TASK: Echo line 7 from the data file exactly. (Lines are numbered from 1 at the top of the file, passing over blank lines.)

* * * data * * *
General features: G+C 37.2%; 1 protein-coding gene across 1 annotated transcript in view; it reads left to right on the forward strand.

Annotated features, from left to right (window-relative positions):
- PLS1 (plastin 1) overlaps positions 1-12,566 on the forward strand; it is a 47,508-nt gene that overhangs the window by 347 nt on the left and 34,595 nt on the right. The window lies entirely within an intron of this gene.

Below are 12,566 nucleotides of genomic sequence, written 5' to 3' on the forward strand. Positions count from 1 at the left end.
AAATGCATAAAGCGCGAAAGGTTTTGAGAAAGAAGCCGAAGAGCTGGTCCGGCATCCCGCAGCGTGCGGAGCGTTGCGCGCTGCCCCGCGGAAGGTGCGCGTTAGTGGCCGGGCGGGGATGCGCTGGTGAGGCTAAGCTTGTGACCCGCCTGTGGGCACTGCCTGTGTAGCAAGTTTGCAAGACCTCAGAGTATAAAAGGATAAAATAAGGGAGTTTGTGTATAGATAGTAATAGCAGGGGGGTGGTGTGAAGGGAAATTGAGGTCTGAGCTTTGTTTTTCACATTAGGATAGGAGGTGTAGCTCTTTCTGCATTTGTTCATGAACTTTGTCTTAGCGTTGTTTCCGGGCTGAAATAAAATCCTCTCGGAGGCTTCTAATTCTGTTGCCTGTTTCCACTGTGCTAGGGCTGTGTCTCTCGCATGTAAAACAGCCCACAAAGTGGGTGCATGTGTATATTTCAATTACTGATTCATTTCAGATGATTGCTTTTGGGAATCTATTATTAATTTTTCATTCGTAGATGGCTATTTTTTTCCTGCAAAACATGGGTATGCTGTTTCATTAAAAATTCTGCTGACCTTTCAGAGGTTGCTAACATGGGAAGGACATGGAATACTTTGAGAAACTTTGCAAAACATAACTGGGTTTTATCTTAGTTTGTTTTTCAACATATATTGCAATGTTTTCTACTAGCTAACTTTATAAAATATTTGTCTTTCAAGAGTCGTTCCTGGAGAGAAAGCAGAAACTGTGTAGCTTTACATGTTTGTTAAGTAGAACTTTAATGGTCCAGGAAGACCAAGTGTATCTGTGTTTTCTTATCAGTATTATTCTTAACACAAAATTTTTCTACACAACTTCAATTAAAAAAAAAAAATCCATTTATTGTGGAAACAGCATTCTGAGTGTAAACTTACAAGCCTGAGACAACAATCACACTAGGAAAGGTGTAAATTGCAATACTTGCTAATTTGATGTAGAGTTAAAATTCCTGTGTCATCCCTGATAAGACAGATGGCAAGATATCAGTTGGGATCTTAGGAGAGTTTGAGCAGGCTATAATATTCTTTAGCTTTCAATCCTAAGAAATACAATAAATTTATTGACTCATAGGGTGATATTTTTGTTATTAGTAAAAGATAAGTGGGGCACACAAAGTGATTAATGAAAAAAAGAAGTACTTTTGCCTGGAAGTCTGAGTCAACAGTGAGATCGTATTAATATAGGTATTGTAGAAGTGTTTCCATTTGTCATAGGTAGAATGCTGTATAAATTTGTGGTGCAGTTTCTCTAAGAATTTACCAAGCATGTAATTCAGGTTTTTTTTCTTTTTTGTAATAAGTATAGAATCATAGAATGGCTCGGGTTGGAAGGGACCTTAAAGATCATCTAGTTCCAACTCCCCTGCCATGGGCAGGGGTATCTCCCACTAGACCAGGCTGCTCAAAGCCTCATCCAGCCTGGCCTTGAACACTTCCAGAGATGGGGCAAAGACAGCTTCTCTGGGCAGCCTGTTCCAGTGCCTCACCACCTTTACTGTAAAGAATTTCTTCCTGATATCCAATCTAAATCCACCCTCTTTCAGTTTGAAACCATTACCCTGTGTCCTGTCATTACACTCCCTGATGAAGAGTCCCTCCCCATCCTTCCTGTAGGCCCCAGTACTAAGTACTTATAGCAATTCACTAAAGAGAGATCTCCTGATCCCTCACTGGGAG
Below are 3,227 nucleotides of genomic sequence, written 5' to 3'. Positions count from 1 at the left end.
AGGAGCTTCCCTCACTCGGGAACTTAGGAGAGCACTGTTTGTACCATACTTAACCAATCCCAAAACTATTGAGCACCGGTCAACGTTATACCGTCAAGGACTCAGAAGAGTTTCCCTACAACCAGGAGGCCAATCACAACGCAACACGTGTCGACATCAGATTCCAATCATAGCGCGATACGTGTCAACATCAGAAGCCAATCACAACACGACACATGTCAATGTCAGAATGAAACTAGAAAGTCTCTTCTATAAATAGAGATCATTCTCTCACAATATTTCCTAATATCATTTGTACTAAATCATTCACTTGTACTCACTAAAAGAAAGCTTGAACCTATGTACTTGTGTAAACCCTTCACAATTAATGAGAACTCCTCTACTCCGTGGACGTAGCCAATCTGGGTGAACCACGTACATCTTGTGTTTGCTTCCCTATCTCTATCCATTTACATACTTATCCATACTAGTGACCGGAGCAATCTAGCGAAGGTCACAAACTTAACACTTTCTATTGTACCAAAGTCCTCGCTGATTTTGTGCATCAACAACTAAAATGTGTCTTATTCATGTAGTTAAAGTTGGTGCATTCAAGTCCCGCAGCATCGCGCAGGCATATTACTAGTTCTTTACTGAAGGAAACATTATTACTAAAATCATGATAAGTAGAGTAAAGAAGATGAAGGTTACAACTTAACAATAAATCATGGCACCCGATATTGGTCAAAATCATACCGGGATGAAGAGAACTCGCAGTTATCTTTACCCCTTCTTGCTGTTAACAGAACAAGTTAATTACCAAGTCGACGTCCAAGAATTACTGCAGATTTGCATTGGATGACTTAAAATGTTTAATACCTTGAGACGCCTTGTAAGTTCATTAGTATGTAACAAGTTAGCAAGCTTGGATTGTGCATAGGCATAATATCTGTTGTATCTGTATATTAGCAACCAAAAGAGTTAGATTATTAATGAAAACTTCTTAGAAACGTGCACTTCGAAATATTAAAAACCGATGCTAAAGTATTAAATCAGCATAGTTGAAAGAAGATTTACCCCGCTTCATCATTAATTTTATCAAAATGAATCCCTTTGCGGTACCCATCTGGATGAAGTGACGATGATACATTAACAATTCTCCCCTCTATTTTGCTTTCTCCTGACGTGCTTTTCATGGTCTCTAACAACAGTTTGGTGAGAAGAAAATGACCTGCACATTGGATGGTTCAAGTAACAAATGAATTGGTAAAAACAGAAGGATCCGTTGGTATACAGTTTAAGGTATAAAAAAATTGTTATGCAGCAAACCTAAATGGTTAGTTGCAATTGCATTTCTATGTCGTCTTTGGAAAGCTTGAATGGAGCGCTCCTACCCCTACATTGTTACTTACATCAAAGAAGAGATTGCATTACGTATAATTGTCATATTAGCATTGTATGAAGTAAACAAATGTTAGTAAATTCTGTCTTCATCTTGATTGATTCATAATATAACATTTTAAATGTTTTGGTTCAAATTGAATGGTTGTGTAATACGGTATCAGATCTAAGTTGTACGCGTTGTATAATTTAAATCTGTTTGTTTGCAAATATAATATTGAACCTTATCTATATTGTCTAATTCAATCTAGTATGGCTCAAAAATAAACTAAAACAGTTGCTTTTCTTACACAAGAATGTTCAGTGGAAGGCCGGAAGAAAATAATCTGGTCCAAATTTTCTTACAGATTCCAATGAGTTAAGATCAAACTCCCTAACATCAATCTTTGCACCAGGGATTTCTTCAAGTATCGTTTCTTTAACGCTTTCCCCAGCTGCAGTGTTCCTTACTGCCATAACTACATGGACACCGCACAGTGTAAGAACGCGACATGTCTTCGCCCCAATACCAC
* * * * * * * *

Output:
AGGAGCTTCCCTCACTCGGGAACTTAGGAGAGCACTGTTTGTACCATACTTAACCAATCCCAAAACTATTGAGCACCGGTCAACGTTATACCGTCAAGGACTCAGAAGAGTTTCCCTACAACCAGGAGGCCAATCACAACGCAACACGTGTCGACATCAGATTCCAATCATAGCGCGATACGTGTCAACATCAGAAGCCAATCACAACACGACACATGTCAATGTCAGAATGAAACTAGAAAGTCTCTTCTATAAATAGAGATCATTCTCTCACAATATTTCCTAATATCATTTGTACTAAATCATTCACTTGTACTCACTAAAAGAAAGCTTGAACCTATGTACTTGTGTAAACCCTTCACAATTAATGAGAACTCCTCTACTCCGTGGACGTAGCCAATCTGGGTGAACCACGTACATCTTGTGTTTGCTTCCCTATCTCTATCCATTTACATACTTATCCATACTAGTGACCGGAGCAATCTAGCGAAGGTCACAAACTTAACACTTTCTATTGTACCAAAGTCCTCGCTGATTTTGTGCATCAACAACTAAAATGTGTCTTATTCATGTAGTTAAAGTTGGTGCATTCAAGTCCCGCAGCATCGCGCAGGCATATTACTAGTTCTTTACTGAAGGAAACATTATTACTAAAATCATGATAAGTAGAGTAAAGAAGATGAAGGTTACAACTTAACAATAAATCATGGCACCCGATATTGGTCAAAATCATACCGGGATGAAGAGAACTCGCAGTTATCTTTACCCCTTCTTGCTGTTAACAGAACAAGTTAATTACCAAGTCGACGTCCAAGAATTACTGCAGATTTGCATTGGATGACTTAAAATGTTTAATACCTTGAGACGCCTTGTAAGTTCATTAGTATGTAACAAGTTAGCAAGCTTGGATTGTGCATAGGCATAATATCTGTTGTATCTGTATATTAGCAACCAAAAGAGTTAGATTATTAATGAAAACTTCTTAGAAACGTGCACTTCGAAATATTAAAAACCGATGCTAAAGTATTAAATCAGCATAGTTGAAAGAAGATTTACCCCGCTTCATCATTAATTTTATCAAAATGAATCCCTTTGCGGTACCCATCTGGATGAAGTGACGATGATACATTAACAATTCTCCCCTCTATTTTGCTTTCTCCTGACGTGCTTTTCATGGTCTCTAACAACAGTTTGGTGAGAAGAAAATGACCTGCACATTGGATGGTTCAAGTAACAAATGAATTGGTAAAAACAGAAGGATCCGTTGGTATACAGTTTAAGGTATAAAAAAATTGTTATGCAGCAAACCTAAATGGTTAGTTGCAATTGCATTTCTATGTCGTCTTTGGAAAGCTTGAATGGAGCGCTCCTACCCCTACATTGTTACTTACATCAAAGAAGAGATTGCATTACGTATAATTGTCATATTAGCATTGTATGAAGTAAACAAATGTTAGTAAATTCTGTCTTCATCTTGATTGATTCATAATATAACATTTTAAATGTTTTGGTTCAAATTGAATGGTTGTGTAATACGGTATCAGATCTAAGTTGTACGCGTTGTATAATTTAAATCTGTTTGTTTGCAAATATAATATTGAACCTTATCTATATTGTCTAATTCAATCTAGTATGGCTCAAAAATAAACTAAAACAGTTGCTTTTCTTACACAAGAATGTTCAGTGGAAGGCCGGAAGAAAATAATCTGGTCCAAATTTTCTTACAGATTCCAATGAGTTAAGATCAAACTCCCTAACATCAATCTTTGCACCAGGGATTTCTTCAAGTATCGTTTCTTTAACGCTTTCCCCAGCTGCAGTGTTCCTTACTGCCATAACTACATGGACACCGCACAGTGTAAGAACGCGACATGTCTTCGCCCCAATACCAC